As of this summer, manufacturers of children's products have to comply with new safety requirements per the “Danny Keysar Child Product Safety Notification Act,” named after a child who was strangled to death in a defective crib. The act requires manufacturers of children products to “establish and maintain a registration card program,” reports Lisa Parker of NBC Chicago. The registration cards will be included with the product and the program will keep records for at least 6 years of consumers who do register. This will facilitate notification of any recalls or safety concerns regarding the product.

The act, which took effect on June 28, 2010, affects the following product categories, according to Parker: Full-size and other cribs, Toddler beds, High chairs, Booster chairs, Hook-on chairs, Bath seats, Gates, Play yards, Stationary activity centers, Infant carriers, Strollers, Walkers, Swings, Bassinets, Cradles, Children’s folding chairs, Changing tables, Infant bouncers, Infant bathtubs, Portable toddler bed rails, and Infant slings.

An announcement of the act going into effect can be found on the Kids In Danger website.

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July 23, 2010

Higher Risk of Death for Babies Born at Night?

There might be a greater risk for medical malpractice in childbirth when babies are born at night, a provocative but inconclusive study suggests.

In a study published in British Medical Journal’s July 2010 issue, researchers from University of Cambridge and University of Glasgow report a slightly higher mortality rate of babies born outside of normal working hours, according to NHS News of the U.K.

The study analyzes Scotland’s records of more than one million full-term, single baby births from 1985 to 2004. After adjusting several factors (e.g. socioeconomic and maternal age, among others), the researchers find that babies born over weekends or overnight during weekdays are three times more likely to die of lack of oxygen than those born during normal working hours. However, the mortality rates in both groups are still very low: the mortality rate of those born during normal working hours is 4.2 out of 10,000 births; and that of babies born outside of the “safer” hours is 5.6 out of 10,000.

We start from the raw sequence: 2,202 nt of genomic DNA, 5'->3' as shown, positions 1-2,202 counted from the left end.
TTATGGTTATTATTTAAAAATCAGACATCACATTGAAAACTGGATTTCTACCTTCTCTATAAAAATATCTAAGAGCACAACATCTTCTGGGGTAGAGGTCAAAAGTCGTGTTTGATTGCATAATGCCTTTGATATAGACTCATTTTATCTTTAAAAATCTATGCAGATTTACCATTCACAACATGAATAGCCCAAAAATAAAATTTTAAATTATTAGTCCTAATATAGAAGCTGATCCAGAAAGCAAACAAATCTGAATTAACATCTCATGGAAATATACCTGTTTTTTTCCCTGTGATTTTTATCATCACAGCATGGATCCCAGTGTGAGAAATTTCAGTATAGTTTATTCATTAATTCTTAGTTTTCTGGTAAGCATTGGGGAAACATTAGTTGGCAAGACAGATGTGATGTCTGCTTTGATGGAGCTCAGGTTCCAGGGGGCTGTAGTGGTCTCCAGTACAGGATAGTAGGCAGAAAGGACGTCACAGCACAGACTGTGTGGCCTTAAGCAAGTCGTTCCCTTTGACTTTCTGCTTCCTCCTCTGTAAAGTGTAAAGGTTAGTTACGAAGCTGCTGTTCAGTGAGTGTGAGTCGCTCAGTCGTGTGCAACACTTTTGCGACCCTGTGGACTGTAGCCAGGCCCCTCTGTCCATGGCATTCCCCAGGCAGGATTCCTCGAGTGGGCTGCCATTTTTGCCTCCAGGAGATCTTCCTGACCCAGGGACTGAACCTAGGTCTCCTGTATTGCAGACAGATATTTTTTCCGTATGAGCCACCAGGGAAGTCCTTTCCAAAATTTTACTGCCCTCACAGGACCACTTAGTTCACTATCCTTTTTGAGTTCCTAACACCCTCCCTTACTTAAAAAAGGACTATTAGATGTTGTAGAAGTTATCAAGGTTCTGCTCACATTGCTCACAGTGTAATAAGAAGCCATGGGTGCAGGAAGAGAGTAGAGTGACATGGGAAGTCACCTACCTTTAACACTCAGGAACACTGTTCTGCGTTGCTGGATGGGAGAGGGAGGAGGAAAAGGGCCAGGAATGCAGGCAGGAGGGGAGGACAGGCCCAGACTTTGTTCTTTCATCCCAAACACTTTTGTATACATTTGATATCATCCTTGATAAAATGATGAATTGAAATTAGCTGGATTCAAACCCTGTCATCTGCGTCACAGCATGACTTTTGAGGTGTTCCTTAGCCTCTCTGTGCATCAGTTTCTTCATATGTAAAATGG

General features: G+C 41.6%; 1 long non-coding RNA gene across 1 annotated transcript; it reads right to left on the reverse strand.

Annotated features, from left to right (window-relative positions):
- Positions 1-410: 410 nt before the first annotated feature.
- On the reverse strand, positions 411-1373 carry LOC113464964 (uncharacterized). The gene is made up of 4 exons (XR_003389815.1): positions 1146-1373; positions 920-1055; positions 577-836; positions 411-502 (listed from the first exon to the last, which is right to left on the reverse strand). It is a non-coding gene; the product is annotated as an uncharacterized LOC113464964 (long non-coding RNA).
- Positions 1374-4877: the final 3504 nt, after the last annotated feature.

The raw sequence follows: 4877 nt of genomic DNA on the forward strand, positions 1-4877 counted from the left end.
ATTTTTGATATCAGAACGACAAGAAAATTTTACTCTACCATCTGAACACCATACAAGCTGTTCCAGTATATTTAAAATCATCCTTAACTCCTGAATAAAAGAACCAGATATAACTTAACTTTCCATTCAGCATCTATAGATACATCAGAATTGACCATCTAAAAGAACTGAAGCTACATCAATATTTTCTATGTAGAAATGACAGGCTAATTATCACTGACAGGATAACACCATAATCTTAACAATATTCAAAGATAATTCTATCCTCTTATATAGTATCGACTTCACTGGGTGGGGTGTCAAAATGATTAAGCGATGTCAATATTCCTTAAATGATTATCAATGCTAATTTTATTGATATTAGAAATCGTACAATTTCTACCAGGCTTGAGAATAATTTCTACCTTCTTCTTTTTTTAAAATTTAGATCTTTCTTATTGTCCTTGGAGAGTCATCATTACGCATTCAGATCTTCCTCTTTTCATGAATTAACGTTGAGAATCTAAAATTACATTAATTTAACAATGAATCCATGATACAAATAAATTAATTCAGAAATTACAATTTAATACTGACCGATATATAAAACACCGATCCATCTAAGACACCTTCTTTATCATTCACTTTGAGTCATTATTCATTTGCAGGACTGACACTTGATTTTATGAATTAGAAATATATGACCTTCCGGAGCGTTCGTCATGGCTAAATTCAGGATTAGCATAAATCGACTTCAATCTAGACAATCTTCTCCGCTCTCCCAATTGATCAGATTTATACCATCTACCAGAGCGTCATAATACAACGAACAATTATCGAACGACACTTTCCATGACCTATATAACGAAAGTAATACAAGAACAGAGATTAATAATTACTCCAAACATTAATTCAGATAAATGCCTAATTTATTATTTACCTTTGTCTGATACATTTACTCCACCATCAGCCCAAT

Authors of the study did not explore causes of the higher mortality rate for births outside of normal working hours, but cited fatigue and shortage of hospital staff as some of the possibilities. The BMJ article can be found here.

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June 14, 2010

Muscle Spasms: Uncommon but Dangerous Condition in Infants

Infantile spasm is an uncommon condition in babies between 4 to 8 months that, if untreated, can lead to irreversible brain damage. Babies suffering from the condition stop developing and can even regress. They can lose abilities to sit, babble or roll over. Although infantile spasm is a serious condition, it is often misdiagnosed as gas or colic because its symptoms mimic these other less serious problems.

Infantile spasm (IS) presents itself in the form of muscle contractions. Different from other conditions, IS occurs in clusters: “Babies can have clusters of 100 spasms or more at a time, dozens of times a day,” according to Jeanne Milsap in her article for Sun-Times Media. Milsap describes the spasms as “a sudden bending forward of the body with stiffening of the arms and legs. Some babies arch their backs. Most typical are little flexion jerks similar to the startle reflex.”

IS can be diagnosed simply with an EEG that would show chaotic brain waves. It is treated with anti-convulsants, hormonal injections, diet change, or surgery in more serious cases.

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June 3, 2010

Watch Out for Button Batteries and Kids

Tiny lithium batteries the size and shape of buttons can kill or cause severe injury in a child who swallows one, doctors are reporting.

The batteries, which are found in remote controls, watches, and other home electronics and toys, cause a chemical reaction when swallowed that can burn through the delicate tissues in the neck. Kids sometimes swallow them when they take apart a toy, find the battery, and think it's candy.

While rare, a death was reported in one child where the battery burned through the esophagus and attacked the aorta. Another child was left with a lifelong whisper from vocal cord damage. Another had to have feeding tubes and multiple surgeries for the damage to the gastric tract.

The journal Pediatrics reports the dangers of ingestion of lithium batteries by infants, which can and has caused deaths, writes Tara Parker-Pope of the New York Times.

The lead author of the medical journal article on this subject, Dr. Litovitz, says there is a “tight timeline” in which to rescue children from the injuries caused by lithium ingestion: while the batteries start causing severe damages as quickly as within 2 hours of ingestion, the problem is difficult to be diagnosed because small children cannot verbally communicate, and their symptoms (which can be loss of appetite, vomiting, coughing up blood) are nonspecific.